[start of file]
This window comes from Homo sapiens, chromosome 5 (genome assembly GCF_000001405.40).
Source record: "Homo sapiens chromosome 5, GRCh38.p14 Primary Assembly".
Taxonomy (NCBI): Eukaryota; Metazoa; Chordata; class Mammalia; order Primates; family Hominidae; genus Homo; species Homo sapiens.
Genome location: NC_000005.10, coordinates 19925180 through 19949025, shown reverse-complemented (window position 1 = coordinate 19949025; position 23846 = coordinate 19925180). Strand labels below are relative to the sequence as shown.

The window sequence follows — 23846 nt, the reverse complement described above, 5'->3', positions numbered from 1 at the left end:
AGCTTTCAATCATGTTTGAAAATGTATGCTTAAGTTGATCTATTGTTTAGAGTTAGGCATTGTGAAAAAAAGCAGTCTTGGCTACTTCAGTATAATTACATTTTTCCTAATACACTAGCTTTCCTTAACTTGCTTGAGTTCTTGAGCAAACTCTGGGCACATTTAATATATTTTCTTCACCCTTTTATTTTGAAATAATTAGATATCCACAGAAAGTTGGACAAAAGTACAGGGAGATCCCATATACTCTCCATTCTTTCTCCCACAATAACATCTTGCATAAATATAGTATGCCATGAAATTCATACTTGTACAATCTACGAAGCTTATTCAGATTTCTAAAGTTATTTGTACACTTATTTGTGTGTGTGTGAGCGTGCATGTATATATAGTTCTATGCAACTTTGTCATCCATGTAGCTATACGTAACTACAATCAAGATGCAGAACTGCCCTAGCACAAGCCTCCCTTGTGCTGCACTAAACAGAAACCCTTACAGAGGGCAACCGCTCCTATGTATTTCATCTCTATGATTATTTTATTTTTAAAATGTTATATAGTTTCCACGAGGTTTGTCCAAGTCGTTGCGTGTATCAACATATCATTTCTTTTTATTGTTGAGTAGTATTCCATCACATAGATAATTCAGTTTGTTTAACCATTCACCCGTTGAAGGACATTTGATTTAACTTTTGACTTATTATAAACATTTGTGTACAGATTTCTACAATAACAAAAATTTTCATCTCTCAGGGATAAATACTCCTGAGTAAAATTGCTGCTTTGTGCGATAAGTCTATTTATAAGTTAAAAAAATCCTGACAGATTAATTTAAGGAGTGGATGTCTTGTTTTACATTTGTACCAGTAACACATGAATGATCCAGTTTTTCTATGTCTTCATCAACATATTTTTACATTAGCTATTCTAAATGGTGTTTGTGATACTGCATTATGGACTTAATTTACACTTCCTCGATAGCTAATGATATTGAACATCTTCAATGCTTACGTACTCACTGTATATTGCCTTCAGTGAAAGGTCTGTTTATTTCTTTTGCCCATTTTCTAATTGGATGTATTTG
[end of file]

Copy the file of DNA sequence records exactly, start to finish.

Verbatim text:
This window comes from Homo sapiens, chromosome 5 (genome assembly GCF_000001405.40).
Source record: "Homo sapiens chromosome 5, GRCh38.p14 Primary Assembly".
Taxonomy (NCBI): Eukaryota; Metazoa; Chordata; class Mammalia; order Primates; family Hominidae; genus Homo; species Homo sapiens.
Genome location: NC_000005.10, coordinates 19925180 through 19949025, shown reverse-complemented (window position 1 = coordinate 19949025; position 23846 = coordinate 19925180). Strand labels below are relative to the sequence as shown.

The window sequence follows — 23846 nt, the reverse complement described above, 5'->3', positions numbered from 1 at the left end:
AGCTTTCAATCATGTTTGAAAATGTATGCTTAAGTTGATCTATTGTTTAGAGTTAGGCATTGTGAAAAAAAGCAGTCTTGGCTACTTCAGTATAATTACATTTTTCCTAATACACTAGCTTTCCTTAACTTGCTTGAGTTCTTGAGCAAACTCTGGGCACATTTAATATATTTTCTTCACCCTTTTATTTTGAAATAATTAGATATCCACAGAAAGTTGGACAAAAGTACAGGGAGATCCCATATACTCTCCATTCTTTCTCCCACAATAACATCTTGCATAAATATAGTATGCCATGAAATTCATACTTGTACAATCTACGAAGCTTATTCAGATTTCTAAAGTTATTTGTACACTTATTTGTGTGTGTGTGAGCGTGCATGTATATATAGTTCTATGCAACTTTGTCATCCATGTAGCTATACGTAACTACAATCAAGATGCAGAACTGCCCTAGCACAAGCCTCCCTTGTGCTGCACTAAACAGAAACCCTTACAGAGGGCAACCGCTCCTATGTATTTCATCTCTATGATTATTTTATTTTTAAAATGTTATATAGTTTCCACGAGGTTTGTCCAAGTCGTTGCGTGTATCAACATATCATTTCTTTTTATTGTTGAGTAGTATTCCATCACATAGATAATTCAGTTTGTTTAACCATTCACCCGTTGAAGGACATTTGATTTAACTTTTGACTTATTATAAACATTTGTGTACAGATTTCTACAATAACAAAAATTTTCATCTCTCAGGGATAAATACTCCTGAGTAAAATTGCTGCTTTGTGCGATAAGTCTATTTATAAGTTAAAAAAATCCTGACAGATTAATTTAAGGAGTGGATGTCTTGTTTTACATTTGTACCAGTAACACATGAATGATCCAGTTTTTCTATGTCTTCATCAACATATTTTTACATTAGCTATTCTAAATGGTGTTTGTGATACTGCATTATGGACTTAATTTACACTTCCTCGATAGCTAATGATATTGAACATCTTCAATGCTTACGTACTCACTGTATATTGCCTTCAGTGAAAGGTCTGTTTATTTCTTTTGCCCATTTTCTAATTGGATGTATTTG